Hello, may I take your order?

By Steve Moran

I go for months without ever finding anything in the Wall Street Journal worth writing about, then in one day, two pretty interesting articles.  The first is about occupancy challenges and then this one.

The Journal article is titled Startups Vie to Build an Uber for Health Care. What is happening is that a number of companies have started relatively low-cost concierge physician house call services. Something that has not had much popularities since about the 1930s.

The way it works is that you download an app to your smart phone, put in your credit card information and then just like Uber, make a request for services when you need it. Within an hour a doctor will be at your door.

It is not hugely expensive but it is far from cheap. The prevailing rate seems to be in the neighborhood of $100 per visit, but run from $50 for a telemedicine visit to $250. It is generally not covered by health insurance but can be paid for using FSA dollars.

The Why

There are several reasons why this is attractive to individuals:

  • It can be less expensive than taking time off work to go to the doctor’s office.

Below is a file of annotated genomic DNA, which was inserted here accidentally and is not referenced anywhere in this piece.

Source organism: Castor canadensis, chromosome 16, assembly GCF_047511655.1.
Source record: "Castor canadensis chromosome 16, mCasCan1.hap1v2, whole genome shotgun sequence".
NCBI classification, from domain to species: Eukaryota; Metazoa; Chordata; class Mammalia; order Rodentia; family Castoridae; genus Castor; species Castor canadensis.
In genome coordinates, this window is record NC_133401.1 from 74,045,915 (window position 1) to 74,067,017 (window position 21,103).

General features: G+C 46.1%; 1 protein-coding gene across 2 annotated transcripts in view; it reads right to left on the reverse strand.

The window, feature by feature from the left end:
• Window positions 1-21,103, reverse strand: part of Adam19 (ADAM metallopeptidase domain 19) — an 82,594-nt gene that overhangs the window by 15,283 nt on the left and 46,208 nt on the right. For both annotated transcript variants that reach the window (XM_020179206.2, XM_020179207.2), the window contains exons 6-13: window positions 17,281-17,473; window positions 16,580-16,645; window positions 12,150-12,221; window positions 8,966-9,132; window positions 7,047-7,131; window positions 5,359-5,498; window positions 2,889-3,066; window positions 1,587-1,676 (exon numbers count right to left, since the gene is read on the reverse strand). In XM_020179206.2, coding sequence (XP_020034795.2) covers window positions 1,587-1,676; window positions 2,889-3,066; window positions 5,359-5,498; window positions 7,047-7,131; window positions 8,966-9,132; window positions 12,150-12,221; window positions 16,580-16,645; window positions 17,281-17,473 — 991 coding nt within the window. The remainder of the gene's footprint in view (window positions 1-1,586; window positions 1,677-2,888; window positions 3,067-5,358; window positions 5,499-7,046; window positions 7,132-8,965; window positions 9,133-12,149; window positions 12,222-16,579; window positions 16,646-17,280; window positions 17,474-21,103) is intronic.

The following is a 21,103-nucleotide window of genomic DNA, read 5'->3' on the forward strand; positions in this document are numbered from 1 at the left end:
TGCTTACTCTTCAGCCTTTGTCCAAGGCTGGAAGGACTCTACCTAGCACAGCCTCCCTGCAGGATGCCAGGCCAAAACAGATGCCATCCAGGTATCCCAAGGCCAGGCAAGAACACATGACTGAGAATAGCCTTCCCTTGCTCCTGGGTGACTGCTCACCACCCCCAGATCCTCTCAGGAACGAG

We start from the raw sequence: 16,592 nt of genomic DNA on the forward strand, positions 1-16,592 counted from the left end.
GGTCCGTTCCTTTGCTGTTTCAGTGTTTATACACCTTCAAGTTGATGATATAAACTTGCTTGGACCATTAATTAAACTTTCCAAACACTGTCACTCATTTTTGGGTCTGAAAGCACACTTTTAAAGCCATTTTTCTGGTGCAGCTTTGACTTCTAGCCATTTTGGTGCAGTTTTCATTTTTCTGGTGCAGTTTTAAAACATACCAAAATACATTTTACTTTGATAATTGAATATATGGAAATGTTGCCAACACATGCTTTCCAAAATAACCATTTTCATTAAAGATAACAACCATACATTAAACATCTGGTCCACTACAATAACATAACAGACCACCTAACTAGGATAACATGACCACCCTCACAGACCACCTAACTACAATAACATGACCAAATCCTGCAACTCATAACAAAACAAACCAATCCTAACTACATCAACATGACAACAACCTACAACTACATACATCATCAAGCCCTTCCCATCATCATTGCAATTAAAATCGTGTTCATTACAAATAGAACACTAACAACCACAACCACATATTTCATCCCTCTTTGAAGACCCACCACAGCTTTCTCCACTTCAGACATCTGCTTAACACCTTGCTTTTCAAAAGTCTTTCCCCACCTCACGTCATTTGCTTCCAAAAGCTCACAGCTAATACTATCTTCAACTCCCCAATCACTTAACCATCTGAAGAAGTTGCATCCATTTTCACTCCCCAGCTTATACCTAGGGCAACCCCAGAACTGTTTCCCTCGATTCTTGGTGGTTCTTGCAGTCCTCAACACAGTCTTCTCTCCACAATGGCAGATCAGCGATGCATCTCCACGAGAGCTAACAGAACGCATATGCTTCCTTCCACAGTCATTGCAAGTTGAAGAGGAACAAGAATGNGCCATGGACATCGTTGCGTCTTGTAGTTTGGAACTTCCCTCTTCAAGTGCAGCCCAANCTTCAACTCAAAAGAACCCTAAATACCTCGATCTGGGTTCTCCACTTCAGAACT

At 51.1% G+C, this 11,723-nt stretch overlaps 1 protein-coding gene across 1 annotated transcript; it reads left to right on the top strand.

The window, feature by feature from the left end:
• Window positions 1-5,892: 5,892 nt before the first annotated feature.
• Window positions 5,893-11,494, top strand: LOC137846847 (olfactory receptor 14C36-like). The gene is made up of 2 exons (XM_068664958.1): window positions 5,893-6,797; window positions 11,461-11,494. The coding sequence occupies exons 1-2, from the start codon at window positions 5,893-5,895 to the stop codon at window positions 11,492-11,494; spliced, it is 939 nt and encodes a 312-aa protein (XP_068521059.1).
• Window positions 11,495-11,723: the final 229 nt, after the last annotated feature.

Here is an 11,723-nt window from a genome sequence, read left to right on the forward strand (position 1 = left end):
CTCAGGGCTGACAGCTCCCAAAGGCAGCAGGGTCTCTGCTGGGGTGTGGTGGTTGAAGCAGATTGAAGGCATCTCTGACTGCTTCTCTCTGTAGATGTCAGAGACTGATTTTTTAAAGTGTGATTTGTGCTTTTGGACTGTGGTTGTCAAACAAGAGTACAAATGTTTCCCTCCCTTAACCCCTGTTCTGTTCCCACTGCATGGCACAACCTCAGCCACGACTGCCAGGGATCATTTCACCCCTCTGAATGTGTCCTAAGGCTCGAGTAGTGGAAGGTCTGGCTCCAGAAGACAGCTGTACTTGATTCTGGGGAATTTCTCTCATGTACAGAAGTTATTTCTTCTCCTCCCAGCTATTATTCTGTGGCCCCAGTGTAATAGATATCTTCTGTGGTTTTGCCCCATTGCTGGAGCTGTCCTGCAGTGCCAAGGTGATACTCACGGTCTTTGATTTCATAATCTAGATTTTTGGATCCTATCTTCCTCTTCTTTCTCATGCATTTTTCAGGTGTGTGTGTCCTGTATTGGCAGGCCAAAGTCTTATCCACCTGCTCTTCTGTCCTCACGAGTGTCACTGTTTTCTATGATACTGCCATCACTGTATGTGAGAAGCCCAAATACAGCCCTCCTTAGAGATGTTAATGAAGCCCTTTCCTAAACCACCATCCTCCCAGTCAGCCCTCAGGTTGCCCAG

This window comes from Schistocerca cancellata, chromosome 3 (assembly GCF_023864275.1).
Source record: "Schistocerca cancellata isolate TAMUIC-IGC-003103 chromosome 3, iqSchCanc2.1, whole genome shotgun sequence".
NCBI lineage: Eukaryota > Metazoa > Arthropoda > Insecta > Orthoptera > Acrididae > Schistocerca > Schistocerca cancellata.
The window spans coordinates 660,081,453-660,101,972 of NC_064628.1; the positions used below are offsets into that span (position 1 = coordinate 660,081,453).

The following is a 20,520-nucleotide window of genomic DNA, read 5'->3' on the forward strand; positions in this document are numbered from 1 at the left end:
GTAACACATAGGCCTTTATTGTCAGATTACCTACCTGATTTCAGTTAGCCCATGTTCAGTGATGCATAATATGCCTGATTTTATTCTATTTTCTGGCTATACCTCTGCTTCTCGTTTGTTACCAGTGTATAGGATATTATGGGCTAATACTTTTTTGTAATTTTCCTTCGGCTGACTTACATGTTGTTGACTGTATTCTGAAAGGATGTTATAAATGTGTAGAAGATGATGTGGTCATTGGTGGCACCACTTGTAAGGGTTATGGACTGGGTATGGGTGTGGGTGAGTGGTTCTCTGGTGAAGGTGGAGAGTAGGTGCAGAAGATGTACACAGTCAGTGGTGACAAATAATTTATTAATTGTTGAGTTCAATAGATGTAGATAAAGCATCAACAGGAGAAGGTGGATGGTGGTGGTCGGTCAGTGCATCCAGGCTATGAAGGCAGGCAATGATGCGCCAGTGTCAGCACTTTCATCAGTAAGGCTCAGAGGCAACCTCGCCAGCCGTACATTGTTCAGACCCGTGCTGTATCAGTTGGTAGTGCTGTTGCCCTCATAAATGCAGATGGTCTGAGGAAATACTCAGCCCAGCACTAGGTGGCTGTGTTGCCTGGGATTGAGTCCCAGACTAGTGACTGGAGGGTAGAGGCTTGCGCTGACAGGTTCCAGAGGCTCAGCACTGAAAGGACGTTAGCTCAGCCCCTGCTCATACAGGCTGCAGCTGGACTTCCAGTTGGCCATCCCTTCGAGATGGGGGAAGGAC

• It allows you to not go out at night if you need after hours medical care. No dressing up, no waiting rooms, no driving while ill.

  • You don’t have to spend time in waiting rooms with other sick people who might actually make you worse rather than better.

Cost Effective

There are some early indications that suggest this new era of Uber-style house calls will save Medicare and insurance companies money, particularly when treating individuals with multiple chronic conditions. There are two things that happen. First, it means interventions happen earlier and, secondly, it becomes a great way to short circuit hospital readmissions.

Senior Living

While still far from universal, more and more senior living communities have regular scheduled visits by physicians, PA’s or Nurse Practitioners. In larger communities it is possible there are physician services 5 days a week.  

The problem is that with 168 hours in a week, at most, only 40 or 50 of those hours will be covered by physician services. And for many smaller communities there are fewer hours or more likely none at all. This means even small problems that require a physician could result in an ambulance ride, and emergency room visit and hospitalization.

At that point, you have lost control of the resident and too frequently, hospitals are places where residents get sicker.

The opportunity here is to have early intervention at any hour day or night. It seems likely that families would be glad to pay the tab, but it might . . . even be a reasonable expense for the community to absorb.

Have you had any experience with this? How is it working out?